Thresholds and Foreclosures:
Ethnographies of Innovation in Science and Medicine Today
CFP for the Society for the Social Studies of Science annual meeting
October 28-November 1, 2009, Washington DC
Session Organizers: Alex Choby (firstname.lastname@example.org) and Lara Braff (email@example.com)
This session is being organized on behalf of the Society for Medical Anthropology working group, Science, Medicine and Technology.
Technoscientific and medical innovation are often seen as a route to breakthroughs which, in turn, are central to how we imagine ourselves and the future. Media depictions like Time Magazine’s list of the “Top-10 Medical Breakthroughs of the Year” promise to curtail human suffering and improve lives. Such promises include the ability to ward off imagined threats (through the development of the avian flu vaccine), reduce morbidity and mortality (by uncovering a connection between circumcision and reduced HIV rates), detect disease earlier (using Gene Search’s BLN Assay to identify metastatic cancer at the molecular level), or create desired selves (using the weight-loss drug, Alli). Such “breakthroughs” appear to fit neatly into the taken-for-granted evolutionary narrative of scientific progress. However, STS offers us ways to problematize this exemplary narrative, to examine how it is created and to scrutinize its utopian or dystopian ends. For example, Latour, Rabinow, Callon and Law have shown that innovation is neither the result of individual genius, nor simply cognitive; rather it must be located within a network of human and non-human actants. Drawing on such works and on feminist science studies, we see innovation as always occurring within human/non-human networks and shaped by larger configurations of knowledge and power.
The proposed session seeks to contribute to ongoing conversations between STS and anthropology, bringing together insights into the nature of knowledge production with long-term ethnographic engagement. We are particularly interested in abstracts that use ethnography to address some of the following questions: What counts as breakthroughs and how they authorized as such? What are the various metrics of breakthroughs or their alleged counterparts, failures and foreclosures? How can failures and foreclosures also foster innovation? What are the economic, social, political, and material determinants of innovation processes? What is the role of innovation in processes of nation building and globalization? How is innovation facilitated by national and international policies, governance, nature, or market forces? What is the relationship between discovering, inventing, innovating, authorship and intellectual property? What are the ethical constraints and imperatives of innovation? Whose normative imperatives are embodied in imagined futures and social engineering projects intended to realize them?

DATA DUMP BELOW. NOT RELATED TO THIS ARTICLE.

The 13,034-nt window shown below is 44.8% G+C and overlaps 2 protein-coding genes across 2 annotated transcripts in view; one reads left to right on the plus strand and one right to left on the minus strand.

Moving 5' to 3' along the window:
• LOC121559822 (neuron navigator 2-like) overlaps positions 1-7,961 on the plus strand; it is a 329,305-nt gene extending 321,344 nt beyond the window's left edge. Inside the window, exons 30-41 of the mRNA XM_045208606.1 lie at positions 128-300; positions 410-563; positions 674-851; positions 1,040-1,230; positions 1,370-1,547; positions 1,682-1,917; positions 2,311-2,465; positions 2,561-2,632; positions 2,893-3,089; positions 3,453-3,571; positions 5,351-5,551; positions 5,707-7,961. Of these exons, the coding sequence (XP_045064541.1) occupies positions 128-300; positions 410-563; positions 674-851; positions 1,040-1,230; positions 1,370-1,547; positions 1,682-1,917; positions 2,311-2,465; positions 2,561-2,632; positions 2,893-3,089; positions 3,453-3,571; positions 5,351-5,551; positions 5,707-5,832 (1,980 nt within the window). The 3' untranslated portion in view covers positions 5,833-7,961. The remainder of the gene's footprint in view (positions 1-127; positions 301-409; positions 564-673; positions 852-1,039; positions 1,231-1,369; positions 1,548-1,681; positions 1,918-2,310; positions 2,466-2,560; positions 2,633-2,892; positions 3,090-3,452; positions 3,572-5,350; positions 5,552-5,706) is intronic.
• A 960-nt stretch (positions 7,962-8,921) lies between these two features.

We invite abstracts for papers that analyze and problematize “innovation” within science, technology and medicine as an ethnographic object. Please submit an abstract (400-500 words) to the organizers by Wednesday, February 25. The abstract should describe the paper’s main arguments, methods, and its contribution to the STS literature.
UCSF and UC Berkeley
Joint Program in Medical Anthropology
University of Chicago
Department of Anthropology Email: firstname.lastname@example.org
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